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Matt Bell

Matt Bell

Managing Editor

Matt joined SMI in 2012. He leads SMI’s content strategy — managing the company’s monthly editorial calendar, writing many of the articles, sourcing content from outside the company, and either writing or overseeing much of what appears on our website. He also represents SMI in various radio guest appearances.

Prior to joining SMI, Matt was an independent biblical money management writer and speaker. He is the author of four personal finance books that were published by NavPress, including Money and Marriage: A Complete Guide for Engaged and Newly Married Couples and The Grad’s Guide to Money (written for high school seniors and college freshmen). He does some outside speaking as well at churches, universities, conferences, and retreats throughout the country. Matt has been involved in stewardship ministry since 1990 when he began serving in the Good $ense ministry at Willowcreek Community Church.

Matt earned an undergraduate degree in Journalism from Northern Illinois University and a graduate degree in Interdisciplinary Studies from DePaul University, where he wrote a thesis about the history and influence of our consumer culture.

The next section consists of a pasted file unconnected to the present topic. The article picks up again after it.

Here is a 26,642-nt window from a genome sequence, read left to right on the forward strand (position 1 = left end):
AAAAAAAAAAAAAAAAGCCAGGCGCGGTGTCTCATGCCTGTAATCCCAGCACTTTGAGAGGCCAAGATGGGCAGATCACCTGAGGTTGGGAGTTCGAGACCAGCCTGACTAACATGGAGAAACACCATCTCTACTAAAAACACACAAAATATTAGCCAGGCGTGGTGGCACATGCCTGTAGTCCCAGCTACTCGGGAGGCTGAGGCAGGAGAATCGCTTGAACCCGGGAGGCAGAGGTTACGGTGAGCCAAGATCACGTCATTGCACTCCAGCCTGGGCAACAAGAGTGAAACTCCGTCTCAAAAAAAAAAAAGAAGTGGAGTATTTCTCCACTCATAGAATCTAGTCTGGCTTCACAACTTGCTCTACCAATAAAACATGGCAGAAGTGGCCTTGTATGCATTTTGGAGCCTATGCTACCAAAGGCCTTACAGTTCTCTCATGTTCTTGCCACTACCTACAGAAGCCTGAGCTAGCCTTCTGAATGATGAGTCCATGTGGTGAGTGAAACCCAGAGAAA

Matt and his wife Jude have three children at home. 

Most Recent Articles

#GivingTuesday is Starting Early, and Your Gifts in Support of the Gospel Will be Doubled!

We're getting the #GivingTuesday celebration started a day early this year, and once again SMI readers have the opportunity to partner with our friends at the Jesus Film Project to help bring the Gospel to thousands of people who have never heard it. This year, every dollar you give will be doubled through a match by SMI Advisory Services (SMIAS) — the separate, but affiliated, business that manages the SMI mutual funds and SMI Private Client.

The SMIAS match is available for up to $20,000 of donations. So, if SMI readers contribute $20,000 collectively, that will turn into a $40,000 donation.

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I-Bonds Are the Best Deal in Fixed-Income Right Now

Bond investors haven’t had much to smile about this year. Depending on which maturity one observes (10-year, 30-year, etc.), 2021 has been either the 3rd-, 4th-, or 5th-worst year to own Treasury Bonds in the past 50 years, according to market researcher Jim Bianco.